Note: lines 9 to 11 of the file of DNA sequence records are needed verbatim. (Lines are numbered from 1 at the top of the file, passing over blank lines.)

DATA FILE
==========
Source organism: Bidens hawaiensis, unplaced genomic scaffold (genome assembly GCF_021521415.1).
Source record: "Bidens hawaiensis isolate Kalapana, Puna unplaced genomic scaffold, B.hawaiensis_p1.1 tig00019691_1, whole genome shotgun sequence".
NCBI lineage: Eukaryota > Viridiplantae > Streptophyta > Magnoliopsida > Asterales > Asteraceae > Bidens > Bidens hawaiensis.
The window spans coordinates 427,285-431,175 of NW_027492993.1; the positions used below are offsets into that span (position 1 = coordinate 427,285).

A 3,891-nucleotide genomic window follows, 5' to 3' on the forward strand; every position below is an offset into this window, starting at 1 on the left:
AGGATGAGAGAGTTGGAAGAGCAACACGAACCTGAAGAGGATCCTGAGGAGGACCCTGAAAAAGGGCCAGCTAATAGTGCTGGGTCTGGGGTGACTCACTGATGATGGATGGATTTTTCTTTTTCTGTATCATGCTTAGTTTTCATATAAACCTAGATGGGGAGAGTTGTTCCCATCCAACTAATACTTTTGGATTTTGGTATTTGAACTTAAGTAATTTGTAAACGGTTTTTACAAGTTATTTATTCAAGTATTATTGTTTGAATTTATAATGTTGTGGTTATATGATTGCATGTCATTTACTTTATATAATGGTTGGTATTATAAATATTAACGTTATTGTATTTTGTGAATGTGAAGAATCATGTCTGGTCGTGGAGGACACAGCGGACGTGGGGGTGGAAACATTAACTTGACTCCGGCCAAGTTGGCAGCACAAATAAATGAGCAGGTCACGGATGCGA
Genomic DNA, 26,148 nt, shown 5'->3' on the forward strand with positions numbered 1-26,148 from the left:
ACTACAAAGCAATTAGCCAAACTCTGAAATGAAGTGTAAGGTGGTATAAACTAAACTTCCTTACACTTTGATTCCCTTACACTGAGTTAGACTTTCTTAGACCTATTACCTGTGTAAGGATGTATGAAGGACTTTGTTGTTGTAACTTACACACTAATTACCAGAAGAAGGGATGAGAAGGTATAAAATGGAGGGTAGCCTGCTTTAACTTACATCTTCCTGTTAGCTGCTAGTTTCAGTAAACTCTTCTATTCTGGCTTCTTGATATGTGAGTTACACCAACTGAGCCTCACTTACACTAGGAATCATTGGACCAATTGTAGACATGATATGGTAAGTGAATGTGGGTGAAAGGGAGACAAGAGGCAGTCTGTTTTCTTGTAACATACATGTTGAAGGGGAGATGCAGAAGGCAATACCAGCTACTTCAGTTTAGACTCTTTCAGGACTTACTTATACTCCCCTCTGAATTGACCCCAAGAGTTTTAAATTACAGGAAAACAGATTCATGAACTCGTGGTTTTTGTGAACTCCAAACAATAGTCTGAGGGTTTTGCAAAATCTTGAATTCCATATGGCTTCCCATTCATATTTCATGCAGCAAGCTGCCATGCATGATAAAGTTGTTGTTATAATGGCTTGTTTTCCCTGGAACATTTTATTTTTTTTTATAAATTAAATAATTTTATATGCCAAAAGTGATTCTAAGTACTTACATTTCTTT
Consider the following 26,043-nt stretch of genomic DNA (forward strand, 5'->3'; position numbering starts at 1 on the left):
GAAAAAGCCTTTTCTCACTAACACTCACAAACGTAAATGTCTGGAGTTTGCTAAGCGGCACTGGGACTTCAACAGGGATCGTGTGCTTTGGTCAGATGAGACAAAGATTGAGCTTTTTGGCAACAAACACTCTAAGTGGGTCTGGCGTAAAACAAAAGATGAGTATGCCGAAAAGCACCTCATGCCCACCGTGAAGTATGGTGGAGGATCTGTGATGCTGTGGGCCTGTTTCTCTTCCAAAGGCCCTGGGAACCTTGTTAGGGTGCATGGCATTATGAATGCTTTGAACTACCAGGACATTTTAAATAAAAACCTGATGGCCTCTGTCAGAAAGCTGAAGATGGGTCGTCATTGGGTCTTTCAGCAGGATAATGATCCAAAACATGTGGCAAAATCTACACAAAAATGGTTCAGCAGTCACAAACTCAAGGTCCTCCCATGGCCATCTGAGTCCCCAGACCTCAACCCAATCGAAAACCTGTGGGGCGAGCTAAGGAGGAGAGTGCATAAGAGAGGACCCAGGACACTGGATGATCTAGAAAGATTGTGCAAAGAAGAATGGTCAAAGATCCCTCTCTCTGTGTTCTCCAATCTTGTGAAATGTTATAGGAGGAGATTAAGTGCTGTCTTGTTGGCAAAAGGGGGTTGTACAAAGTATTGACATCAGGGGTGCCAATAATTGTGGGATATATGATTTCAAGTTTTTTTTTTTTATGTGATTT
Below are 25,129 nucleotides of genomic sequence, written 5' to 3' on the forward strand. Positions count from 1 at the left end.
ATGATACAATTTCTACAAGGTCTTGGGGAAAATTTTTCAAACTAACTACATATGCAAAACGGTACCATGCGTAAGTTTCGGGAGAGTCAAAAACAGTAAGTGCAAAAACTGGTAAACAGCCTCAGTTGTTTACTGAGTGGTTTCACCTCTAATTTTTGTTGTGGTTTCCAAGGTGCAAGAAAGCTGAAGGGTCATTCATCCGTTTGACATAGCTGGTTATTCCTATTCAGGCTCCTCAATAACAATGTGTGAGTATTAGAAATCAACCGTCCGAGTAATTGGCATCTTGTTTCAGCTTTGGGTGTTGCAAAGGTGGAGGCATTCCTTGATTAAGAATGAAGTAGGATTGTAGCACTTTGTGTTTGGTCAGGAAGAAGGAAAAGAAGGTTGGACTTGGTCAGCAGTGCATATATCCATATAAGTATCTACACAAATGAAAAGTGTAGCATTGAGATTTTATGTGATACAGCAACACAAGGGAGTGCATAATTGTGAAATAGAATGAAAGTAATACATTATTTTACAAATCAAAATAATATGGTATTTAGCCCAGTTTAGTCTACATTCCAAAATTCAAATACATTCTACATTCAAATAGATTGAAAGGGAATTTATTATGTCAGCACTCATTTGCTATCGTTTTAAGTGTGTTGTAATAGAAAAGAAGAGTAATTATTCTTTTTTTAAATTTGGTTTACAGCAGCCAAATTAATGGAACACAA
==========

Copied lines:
Consider the following 26,043-nt stretch of genomic DNA (forward strand, 5'->3'; position numbering starts at 1 on the left):
GAAAAAGCCTTTTCTCACTAACACTCACAAACGTAAATGTCTGGAGTTTGCTAAGCGGCACTGGGACTTCAACAGGGATCGTGTGCTTTGGTCAGATGAGACAAAGATTGAGCTTTTTGGCAACAAACACTCTAAGTGGGTCTGGCGTAAAACAAAAGATGAGTATGCCGAAAAGCACCTCATGCCCACCGTGAAGTATGGTGGAGGATCTGTGATGCTGTGGGCCTGTTTCTCTTCCAAAGGCCCTGGGAACCTTGTTAGGGTGCATGGCATTATGAATGCTTTGAACTACCAGGACATTTTAAATAAAAACCTGATGGCCTCTGTCAGAAAGCTGAAGATGGGTCGTCATTGGGTCTTTCAGCAGGATAATGATCCAAAACATGTGGCAAAATCTACACAAAAATGGTTCAGCAGTCACAAACTCAAGGTCCTCCCATGGCCATCTGAGTCCCCAGACCTCAACCCAATCGAAAACCTGTGGGGCGAGCTAAGGAGGAGAGTGCATAAGAGAGGACCCAGGACACTGGATGATCTAGAAAGATTGTGCAAAGAAGAATGGTCAAAGATCCCTCTCTCTGTGTTCTCCAATCTTGTGAAATGTTATAGGAGGAGATTAAGTGCTGTCTTGTTGGCAAAAGGGGGTTGTACAAAGTATTGACATCAGGGGTGCCAATAATTGTGGGATATATGATTTCAAGTTTTTTTTTTTTATGTGATTT
Below are 25,129 nucleotides of genomic sequence, written 5' to 3' on the forward strand. Positions count from 1 at the left end.